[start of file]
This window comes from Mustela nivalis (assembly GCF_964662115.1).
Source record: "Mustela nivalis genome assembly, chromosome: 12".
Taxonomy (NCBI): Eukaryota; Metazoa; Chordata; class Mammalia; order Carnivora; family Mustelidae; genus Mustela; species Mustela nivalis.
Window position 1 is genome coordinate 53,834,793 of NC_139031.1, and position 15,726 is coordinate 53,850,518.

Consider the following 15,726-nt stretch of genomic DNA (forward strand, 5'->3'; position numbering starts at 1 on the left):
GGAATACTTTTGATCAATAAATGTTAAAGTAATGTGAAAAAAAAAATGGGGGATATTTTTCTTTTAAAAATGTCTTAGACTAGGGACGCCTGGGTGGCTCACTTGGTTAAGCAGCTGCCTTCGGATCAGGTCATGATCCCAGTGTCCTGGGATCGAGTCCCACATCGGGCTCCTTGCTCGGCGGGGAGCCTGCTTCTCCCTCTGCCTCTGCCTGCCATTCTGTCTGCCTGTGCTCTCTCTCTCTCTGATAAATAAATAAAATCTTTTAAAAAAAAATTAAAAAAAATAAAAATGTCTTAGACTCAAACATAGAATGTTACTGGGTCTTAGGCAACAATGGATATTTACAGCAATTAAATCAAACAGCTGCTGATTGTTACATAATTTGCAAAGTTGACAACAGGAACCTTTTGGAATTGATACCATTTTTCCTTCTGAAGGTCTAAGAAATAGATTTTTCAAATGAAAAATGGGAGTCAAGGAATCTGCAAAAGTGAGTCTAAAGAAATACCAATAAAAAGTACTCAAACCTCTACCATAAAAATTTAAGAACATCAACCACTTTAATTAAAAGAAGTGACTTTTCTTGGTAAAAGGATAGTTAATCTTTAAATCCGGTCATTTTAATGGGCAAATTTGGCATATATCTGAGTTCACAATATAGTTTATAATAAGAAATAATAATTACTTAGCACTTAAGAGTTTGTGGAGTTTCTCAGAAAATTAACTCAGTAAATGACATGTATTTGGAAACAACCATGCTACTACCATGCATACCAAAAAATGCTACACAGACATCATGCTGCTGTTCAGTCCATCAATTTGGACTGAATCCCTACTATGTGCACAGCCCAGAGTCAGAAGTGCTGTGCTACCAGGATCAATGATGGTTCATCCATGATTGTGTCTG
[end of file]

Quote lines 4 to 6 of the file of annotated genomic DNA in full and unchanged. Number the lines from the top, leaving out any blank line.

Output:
Window position 1 is genome coordinate 53,834,793 of NC_139031.1, and position 15,726 is coordinate 53,850,518.

Consider the following 15,726-nt stretch of genomic DNA (forward strand, 5'->3'; position numbering starts at 1 on the left):
GGAATACTTTTGATCAATAAATGTTAAAGTAATGTGAAAAAAAAAATGGGGGATATTTTTCTTTTAAAAATGTCTTAGACTAGGGACGCCTGGGTGGCTCACTTGGTTAAGCAGCTGCCTTCGGATCAGGTCATGATCCCAGTGTCCTGGGATCGAGTCCCACATCGGGCTCCTTGCTCGGCGGGGAGCCTGCTTCTCCCTCTGCCTCTGCCTGCCATTCTGTCTGCCTGTGCTCTCTCTCTCTCTGATAAATAAATAAAATCTTTTAAAAAAAAATTAAAAAAAATAAAAATGTCTTAGACTCAAACATAGAATGTTACTGGGTCTTAGGCAACAATGGATATTTACAGCAATTAAATCAAACAGCTGCTGATTGTTACATAATTTGCAAAGTTGACAACAGGAACCTTTTGGAATTGATACCATTTTTCCTTCTGAAGGTCTAAGAAATAGATTTTTCAAATGAAAAATGGGAGTCAAGGAATCTGCAAAAGTGAGTCTAAAGAAATACCAATAAAAAGTACTCAAACCTCTACCATAAAAATTTAAGAACATCAACCACTTTAATTAAAAGAAGTGACTTTTCTTGGTAAAAGGATAGTTAATCTTTAAATCCGGTCATTTTAATGGGCAAATTTGGCATATATCTGAGTTCACAATATAGTTTATAATAAGAAATAATAATTACTTAGCACTTAAGAGTTTGTGGAGTTTCTCAGAAAATTAACTCAGTAAATGACATGTATTTGGAAACAACCATGCTACTACCATGCATACCAAAAAATGCTACACAGACATCATGCTGCTGTTCAGTCCATCAATTTGGACTGAATCCCTACTATGTGCACAGCCCAGAGTCAGAAGTGCTGTGCTACCAGGATCAATGATGGTTCATCCATGATTGTGTCTG